- September 21, 2012
The youth from Poland and Lithuania: the tolerance is not innate, it has to be learnt.
The project ‘Different faces- one soul’ (‘Skirtingi veidai – viena siela’) has ended. Within the framework of this project, the youth from Poland and Lithuania was discussing the human rights, the problem of discrimination and the conflicts in the society.
12 participants of the project sought answers to their questions by creating photographic collages and looking for similarities between the two cultures. The majority of participants admitted that tolerance is not something obvious and we need to learn it. The project was organised by the Lithuanian Youth Centre (Lietuvos jaunimo centras) in cooperation with the Polish- Lithuanian Youth Exchange Fund.
Natalia Tomaszewska, one of the participants is convinced that we should talk more: ‘In my opinion, we need to talk more about the problems connected with tolerance, the differences between the nations and about the sexuality as well. If we negate the existence of the differences and will not discuss them, we will not realize how intolerant we are towards each other.’- says Natalia.
Monika Kiburytė agrees with Natalia. During the six days of the project, she realized that people hardly ever think about the consequences of their actions. ‘I realized that the society often claims to be tolerant but it is just a cover.’- claims Monika.
The youth visited the community of Poles, Jews and Belarusians. One of the main aims of the project was to show that tolerance is not innate and to become a tolerant person we need to distinguish and fight the stereotypes. It was possible thanks to the bond that was developed during the discussions and completing numerous tasks. ‘Only when we stand face to face with people abandoned by the society we realize that they are the same- they have their own goals and dreams. That’s when you start to respect and understand them.’- says Sonata Juciūtė, one of the participants.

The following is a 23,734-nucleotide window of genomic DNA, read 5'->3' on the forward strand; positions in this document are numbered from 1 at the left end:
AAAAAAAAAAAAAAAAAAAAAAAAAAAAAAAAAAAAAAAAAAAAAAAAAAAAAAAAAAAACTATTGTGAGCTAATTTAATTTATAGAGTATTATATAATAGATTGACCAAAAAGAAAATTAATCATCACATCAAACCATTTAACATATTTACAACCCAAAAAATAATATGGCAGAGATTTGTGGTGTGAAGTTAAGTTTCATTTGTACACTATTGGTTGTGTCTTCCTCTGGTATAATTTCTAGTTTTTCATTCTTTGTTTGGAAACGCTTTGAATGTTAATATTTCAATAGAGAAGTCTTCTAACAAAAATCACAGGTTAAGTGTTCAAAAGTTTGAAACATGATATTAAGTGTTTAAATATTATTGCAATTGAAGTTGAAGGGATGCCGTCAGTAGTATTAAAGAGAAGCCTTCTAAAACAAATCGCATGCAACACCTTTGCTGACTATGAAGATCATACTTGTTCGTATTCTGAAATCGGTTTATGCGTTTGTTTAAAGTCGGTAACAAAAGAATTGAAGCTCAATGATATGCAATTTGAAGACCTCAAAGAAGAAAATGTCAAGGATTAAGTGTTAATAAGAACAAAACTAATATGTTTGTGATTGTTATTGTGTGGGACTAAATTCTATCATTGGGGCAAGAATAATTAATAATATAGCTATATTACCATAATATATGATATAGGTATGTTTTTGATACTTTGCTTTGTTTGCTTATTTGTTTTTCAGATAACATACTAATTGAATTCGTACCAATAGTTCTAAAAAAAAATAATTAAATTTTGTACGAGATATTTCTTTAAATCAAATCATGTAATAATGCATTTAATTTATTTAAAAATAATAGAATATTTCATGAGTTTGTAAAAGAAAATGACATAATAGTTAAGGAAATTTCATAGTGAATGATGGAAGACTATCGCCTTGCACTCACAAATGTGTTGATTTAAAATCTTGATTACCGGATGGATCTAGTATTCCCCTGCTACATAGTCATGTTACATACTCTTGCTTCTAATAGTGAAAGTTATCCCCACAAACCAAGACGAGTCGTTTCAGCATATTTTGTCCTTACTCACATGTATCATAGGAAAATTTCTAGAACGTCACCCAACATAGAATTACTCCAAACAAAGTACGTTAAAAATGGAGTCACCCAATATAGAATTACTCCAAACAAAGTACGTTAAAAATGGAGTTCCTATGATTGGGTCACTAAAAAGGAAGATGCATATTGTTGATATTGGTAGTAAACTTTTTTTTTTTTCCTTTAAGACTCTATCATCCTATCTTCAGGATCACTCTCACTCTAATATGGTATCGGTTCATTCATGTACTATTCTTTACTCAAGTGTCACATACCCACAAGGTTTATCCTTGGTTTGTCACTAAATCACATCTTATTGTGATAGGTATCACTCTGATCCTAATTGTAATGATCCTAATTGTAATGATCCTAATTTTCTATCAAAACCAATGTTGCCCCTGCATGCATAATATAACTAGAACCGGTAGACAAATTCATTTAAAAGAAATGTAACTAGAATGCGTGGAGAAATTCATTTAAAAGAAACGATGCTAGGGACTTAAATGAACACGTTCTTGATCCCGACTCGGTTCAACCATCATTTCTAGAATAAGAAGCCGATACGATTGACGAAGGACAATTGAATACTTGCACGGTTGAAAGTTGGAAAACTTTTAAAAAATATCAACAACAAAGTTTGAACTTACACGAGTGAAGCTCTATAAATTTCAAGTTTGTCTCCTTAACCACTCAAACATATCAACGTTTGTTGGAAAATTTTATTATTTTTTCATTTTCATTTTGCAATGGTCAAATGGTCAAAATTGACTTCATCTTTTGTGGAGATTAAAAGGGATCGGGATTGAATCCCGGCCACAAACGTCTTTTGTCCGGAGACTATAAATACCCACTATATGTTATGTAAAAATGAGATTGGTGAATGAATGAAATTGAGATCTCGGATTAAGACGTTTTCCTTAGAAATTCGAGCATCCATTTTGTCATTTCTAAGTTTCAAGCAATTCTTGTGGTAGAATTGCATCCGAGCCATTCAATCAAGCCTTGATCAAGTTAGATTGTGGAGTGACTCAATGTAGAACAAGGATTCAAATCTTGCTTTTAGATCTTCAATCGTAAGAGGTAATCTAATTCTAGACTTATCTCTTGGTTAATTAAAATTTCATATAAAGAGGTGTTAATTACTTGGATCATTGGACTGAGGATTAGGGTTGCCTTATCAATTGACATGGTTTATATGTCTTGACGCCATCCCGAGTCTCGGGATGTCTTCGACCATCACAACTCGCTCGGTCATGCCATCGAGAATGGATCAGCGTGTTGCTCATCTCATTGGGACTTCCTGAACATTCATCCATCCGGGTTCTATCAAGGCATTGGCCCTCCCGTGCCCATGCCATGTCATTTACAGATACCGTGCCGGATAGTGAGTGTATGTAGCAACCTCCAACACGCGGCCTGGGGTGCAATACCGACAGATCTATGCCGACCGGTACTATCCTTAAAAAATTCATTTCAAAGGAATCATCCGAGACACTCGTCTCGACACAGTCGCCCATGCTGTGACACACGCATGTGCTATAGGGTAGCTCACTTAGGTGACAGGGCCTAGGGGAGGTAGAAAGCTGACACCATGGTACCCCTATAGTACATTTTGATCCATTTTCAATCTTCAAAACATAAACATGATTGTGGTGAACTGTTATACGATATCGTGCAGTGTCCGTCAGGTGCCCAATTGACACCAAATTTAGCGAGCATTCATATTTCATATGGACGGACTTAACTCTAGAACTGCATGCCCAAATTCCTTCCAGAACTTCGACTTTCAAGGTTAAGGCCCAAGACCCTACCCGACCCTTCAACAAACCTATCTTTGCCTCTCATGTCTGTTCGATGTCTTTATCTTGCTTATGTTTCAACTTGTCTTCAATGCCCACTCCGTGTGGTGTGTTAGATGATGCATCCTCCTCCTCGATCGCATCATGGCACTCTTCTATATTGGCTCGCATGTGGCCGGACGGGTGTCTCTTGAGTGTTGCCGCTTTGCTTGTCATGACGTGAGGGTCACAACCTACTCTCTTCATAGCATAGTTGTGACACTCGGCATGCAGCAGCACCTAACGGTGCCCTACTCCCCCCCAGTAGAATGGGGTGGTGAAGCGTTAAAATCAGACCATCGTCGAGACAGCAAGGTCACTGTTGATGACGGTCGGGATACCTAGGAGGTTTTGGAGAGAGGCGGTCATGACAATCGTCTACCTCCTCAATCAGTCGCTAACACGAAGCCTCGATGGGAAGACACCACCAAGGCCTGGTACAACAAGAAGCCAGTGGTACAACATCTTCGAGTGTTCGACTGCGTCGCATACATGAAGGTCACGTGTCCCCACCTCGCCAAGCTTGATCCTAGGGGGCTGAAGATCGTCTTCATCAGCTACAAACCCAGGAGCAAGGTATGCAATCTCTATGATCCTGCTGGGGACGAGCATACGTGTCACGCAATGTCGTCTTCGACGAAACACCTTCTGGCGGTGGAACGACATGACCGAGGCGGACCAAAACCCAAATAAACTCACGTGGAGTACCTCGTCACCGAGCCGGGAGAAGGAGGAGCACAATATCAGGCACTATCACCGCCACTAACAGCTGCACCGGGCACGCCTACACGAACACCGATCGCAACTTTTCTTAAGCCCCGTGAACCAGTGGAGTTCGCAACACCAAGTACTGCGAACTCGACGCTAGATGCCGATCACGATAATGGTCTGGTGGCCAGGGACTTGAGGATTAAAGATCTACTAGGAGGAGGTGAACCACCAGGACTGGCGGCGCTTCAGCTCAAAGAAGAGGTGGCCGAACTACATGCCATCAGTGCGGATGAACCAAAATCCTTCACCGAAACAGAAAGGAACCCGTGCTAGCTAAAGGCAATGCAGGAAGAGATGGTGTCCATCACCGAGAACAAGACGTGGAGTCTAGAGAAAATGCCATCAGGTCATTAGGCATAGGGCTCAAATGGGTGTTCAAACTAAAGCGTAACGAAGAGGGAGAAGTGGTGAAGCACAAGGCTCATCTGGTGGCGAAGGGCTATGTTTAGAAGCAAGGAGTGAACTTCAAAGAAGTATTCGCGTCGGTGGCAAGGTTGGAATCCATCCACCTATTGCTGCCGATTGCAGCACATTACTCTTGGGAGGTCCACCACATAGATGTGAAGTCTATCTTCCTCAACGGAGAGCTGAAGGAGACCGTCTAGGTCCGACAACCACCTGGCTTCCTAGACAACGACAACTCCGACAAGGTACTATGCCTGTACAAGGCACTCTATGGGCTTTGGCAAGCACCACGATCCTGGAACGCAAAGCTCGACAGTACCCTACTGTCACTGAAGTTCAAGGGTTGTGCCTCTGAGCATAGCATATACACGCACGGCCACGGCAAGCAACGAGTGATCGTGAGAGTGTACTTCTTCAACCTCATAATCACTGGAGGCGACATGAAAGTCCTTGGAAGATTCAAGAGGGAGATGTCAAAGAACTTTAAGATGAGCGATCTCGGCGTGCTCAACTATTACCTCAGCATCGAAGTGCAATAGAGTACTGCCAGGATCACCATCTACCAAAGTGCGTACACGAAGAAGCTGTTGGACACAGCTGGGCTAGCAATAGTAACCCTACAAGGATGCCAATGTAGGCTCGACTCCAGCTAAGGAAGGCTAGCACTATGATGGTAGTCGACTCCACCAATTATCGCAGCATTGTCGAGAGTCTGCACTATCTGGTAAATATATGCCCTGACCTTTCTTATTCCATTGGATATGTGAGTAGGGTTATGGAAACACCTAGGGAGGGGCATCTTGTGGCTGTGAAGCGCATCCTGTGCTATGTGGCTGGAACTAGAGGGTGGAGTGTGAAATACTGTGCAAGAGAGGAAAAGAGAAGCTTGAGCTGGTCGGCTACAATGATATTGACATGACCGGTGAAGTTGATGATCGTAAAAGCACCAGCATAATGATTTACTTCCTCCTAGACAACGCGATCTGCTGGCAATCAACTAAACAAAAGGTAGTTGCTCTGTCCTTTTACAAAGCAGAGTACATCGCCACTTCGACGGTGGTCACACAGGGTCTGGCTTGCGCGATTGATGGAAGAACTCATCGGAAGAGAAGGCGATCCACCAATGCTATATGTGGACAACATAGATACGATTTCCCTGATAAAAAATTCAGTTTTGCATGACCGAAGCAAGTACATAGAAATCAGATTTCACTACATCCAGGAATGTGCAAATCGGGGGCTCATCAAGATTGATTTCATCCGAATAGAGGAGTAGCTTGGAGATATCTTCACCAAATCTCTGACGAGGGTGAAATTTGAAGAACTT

The project focused not only on searching for similarities between the two cultures but also on discussing different forms of discrimination- on the grounds of financial situation, sex or sexual orientation. The last topic was broadly discussed.
‘If we live in a free and democratic country we hardly ever notice people that are forced to live on the margins of the society because of a different sexual orientation. The project showed that in the field of human rights we can do a lot on our own. We realized how much our world needs tolerance. Certainly, it all depends on our willingness to plumb the depths of our problems.’- explains Paulina Deja.
At the end of the exchange the youth looked for similarities between the two cultures. They took pictures of characteristic places in Vilnius. The pictures were used to create collages which are now displayed in the Lithuanian Youth Centre. The organizers expressed their hope that this project will unite the two countries and be a beginning of a wonderful tradition. The Lithuanian Youth Centre has been organising such projects for 2 years.
Tłumaczenie Kamila Jędrzejewska w ramach praktyk w Europejskiej Fundacji Praw Człowieka, www.efhr.eu. Translated by Kamila Jędrzejewska the framework of a traineeship programme of the European Foundation of Human Rights, www.efhr.eu.